What it takes, and what it’s like, to be an NCAA coach

Integrity, passion, and responsibility are only a few qualities that the University of Indianapolis looks for in its coaches according to Vice President for Intercollegiate Athletics Sue Willey. Namely, she said a drive and passion for the work is something that catches her eye. The sign of an excellent coach is someone who is always striving to make the experience better for their student-athletes according to Willey. 

“Number one, we’re looking to see if they’re passionate about what they’re doing,” Willey said, “We want a leader and a role model for our student-athletes.”

The university looks for individuals who are responsible when it comes to financial matters, Willey said. She said whomever they choose should be able to handle the money with an air of integrity and resourcefulness. A potential coach should have an excellent amount of knowledge on their sport. They must know the rules and regulations, beneficial and useful strategies, and what the inner workings of a usual game look like Willey said. She said all of this pales in comparison to what is the most important thing she looks for: a sense of teamwork.

“I want somebody who is a teamplayer in the department,” Willey said. “We talk about everyone in UIndy athletics being a team player in the department. That means you’re supporting one another. At UIndy, our coaches want it to be a well rounded, four to five years of growth and maturity where they are successful.”

After playing soccer herself, UIndy Head Women’s Soccer coach Holly Cox said she was inspired to dive into coaching after experiencing american collegiate soccer. After three years of  assistant coaching positions, Cox said she applied  and got the job as Head Coach In the five years since, she said she has enjoyed every second of it.

Cox said coaching is not what you would call a typical job. No day is the same as the one that came before it and each one brings with it its own set of obstacles. This does not mean that it does not come with its fair share of joyful moments she said.

“I think it’s such a rewarding job,” Cox said. “I can’t think of doing any other profession apart from collegiate level coaching.”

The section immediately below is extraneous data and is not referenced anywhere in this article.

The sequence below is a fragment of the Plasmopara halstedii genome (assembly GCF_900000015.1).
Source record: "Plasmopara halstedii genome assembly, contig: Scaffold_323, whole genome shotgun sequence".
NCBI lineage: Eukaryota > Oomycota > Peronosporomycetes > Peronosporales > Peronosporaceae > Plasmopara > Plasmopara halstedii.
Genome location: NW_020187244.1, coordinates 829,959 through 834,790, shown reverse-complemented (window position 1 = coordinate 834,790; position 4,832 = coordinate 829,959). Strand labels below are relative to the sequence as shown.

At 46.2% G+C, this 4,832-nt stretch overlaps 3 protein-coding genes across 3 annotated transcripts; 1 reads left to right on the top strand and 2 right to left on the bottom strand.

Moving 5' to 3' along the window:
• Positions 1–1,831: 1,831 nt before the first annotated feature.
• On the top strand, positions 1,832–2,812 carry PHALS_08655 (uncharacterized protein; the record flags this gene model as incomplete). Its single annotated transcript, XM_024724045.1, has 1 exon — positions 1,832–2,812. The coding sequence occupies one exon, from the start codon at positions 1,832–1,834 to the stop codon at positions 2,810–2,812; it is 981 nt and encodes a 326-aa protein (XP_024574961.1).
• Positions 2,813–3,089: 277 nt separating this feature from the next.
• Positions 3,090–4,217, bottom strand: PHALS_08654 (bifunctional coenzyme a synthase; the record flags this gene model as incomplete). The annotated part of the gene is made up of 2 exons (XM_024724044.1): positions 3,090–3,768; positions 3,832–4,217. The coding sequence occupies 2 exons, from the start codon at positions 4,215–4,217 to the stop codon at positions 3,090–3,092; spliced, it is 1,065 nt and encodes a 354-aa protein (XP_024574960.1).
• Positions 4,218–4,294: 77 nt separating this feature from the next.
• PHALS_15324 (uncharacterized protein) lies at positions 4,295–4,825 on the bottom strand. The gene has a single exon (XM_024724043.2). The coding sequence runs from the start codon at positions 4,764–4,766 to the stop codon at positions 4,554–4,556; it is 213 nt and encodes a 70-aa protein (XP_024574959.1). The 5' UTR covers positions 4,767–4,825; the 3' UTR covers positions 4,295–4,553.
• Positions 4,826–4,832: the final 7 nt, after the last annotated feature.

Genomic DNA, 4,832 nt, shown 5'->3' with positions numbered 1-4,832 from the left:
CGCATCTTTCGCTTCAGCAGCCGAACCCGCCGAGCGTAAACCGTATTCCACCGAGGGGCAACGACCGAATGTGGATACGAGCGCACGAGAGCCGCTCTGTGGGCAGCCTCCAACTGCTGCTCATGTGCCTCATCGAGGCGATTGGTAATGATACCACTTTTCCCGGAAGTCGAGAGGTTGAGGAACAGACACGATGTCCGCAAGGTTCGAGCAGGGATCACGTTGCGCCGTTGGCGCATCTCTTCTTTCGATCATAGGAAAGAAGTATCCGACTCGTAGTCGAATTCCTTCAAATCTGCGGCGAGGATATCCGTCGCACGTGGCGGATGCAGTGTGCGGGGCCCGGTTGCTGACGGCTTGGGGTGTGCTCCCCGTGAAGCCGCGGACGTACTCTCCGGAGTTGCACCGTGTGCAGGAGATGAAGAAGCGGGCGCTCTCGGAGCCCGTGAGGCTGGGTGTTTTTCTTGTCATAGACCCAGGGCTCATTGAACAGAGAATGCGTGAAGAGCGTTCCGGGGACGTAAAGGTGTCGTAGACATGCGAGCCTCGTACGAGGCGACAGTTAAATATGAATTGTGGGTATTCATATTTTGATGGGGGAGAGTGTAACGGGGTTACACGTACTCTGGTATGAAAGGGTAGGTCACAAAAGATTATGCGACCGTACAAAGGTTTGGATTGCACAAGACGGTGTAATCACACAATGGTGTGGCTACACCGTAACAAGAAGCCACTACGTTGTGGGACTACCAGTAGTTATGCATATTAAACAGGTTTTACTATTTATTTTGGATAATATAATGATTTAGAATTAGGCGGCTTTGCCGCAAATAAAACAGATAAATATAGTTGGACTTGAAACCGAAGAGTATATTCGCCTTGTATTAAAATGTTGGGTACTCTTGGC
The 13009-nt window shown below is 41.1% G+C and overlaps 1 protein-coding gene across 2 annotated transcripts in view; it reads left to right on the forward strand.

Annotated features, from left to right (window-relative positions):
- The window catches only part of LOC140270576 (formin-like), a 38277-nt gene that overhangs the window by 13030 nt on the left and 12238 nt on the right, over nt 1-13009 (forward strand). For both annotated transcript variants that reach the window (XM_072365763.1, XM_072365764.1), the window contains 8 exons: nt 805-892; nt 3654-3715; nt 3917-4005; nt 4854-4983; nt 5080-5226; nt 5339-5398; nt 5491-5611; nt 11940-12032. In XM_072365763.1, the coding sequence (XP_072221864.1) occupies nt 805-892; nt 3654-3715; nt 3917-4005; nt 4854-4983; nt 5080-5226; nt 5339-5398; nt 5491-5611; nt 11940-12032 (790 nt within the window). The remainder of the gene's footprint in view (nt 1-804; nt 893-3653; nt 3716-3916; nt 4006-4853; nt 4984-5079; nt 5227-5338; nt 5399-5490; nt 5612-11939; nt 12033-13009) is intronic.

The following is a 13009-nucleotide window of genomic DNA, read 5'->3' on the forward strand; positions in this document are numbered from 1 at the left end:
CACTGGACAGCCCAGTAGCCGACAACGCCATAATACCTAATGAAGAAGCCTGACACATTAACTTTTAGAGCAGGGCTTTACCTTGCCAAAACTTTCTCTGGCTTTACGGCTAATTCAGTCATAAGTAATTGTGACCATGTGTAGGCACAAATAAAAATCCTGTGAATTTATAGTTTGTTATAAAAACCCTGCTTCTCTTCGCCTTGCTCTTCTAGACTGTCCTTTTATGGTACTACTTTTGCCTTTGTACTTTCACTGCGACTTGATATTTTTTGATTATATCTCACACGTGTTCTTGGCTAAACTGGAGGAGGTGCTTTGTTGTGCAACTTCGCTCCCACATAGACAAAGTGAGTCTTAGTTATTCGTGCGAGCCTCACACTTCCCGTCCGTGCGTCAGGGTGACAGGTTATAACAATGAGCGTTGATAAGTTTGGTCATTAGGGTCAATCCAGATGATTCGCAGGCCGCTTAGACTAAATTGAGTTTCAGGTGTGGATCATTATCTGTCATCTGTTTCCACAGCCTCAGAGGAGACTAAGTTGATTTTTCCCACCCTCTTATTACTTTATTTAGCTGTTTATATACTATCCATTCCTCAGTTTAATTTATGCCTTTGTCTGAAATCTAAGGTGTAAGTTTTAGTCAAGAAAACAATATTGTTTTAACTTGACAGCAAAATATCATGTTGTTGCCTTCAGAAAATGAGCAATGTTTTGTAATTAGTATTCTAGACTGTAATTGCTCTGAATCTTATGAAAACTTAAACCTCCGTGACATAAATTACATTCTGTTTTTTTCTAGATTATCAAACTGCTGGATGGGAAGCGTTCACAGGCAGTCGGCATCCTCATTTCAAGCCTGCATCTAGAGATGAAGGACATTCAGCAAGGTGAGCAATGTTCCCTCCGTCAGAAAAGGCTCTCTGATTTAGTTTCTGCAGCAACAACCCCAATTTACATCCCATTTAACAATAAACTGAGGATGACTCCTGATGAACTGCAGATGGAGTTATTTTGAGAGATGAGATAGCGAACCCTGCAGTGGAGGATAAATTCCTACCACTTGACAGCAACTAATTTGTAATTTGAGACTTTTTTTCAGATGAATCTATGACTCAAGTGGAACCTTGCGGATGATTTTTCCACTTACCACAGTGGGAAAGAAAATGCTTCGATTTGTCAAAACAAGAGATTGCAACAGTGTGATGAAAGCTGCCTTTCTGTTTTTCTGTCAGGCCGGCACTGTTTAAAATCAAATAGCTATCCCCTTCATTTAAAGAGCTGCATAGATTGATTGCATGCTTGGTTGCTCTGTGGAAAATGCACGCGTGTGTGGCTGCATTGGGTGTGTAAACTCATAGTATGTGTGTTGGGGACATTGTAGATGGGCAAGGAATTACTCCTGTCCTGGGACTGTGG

Cox and her staff will start the week with a Monday morning meeting at ten. The purpose of these meetings is to sketch out a game plan for the week, as all important tasks are set to a schedule, according to Cox. Training sessions with the team are scheduled. Travel plans for far away games are finalized.

Cox said she and her staff typically meet with the players to practice for upcoming games and oftentimes they will watch clips from pat games in order to determine their strengths and weaknesses. She said they do this so that the women playing will be able to hone in on, and improve their skills, so they are able to do the best job they possibly can when they step out on that field. Seeing the players grow and learn, Cox said, is an incredible thing to witness. 

In order for a team to be successful, communication and cooperation are essential, according to Cox. Fortunately for her, she said she has found herself in the company of some good people. This all comes with the possibility of having to remove some individuals from these groups. 

“We had to let some players go that didn’t fit our philosophy and what we wanted to grow here at UIndy,” Cox said. “Sometimes by losing certain individuals that aren’t good for culture and chemistry you gain that culture and chemistry. That was really tough. Because of me as a coach, I want everyone to succeed. I want to help everyone. I wanna make people better soccer players, and teach them lessons that are gonna be carried on in life. Not everyone wants that help unfortunately, and I can only do so much.”

What makes it all worth it is the impact her presence has on those she works with. Early on, Cox said she realized that her position was a delicate one and that every single day, she is witnessing the growth and education of so many young women. She knows that she is preparing them for a career, as well as for life, is an honor that she will always be grateful for. 

“You get to touch so many people’s lives,” Cox said. “It’s being able to work with a diverse group of people from different backgrounds, from different upbringings and being able to communicate effectively and inspire and motivate a group of people in order to reach upon a common goal. It’s so rewarding.”

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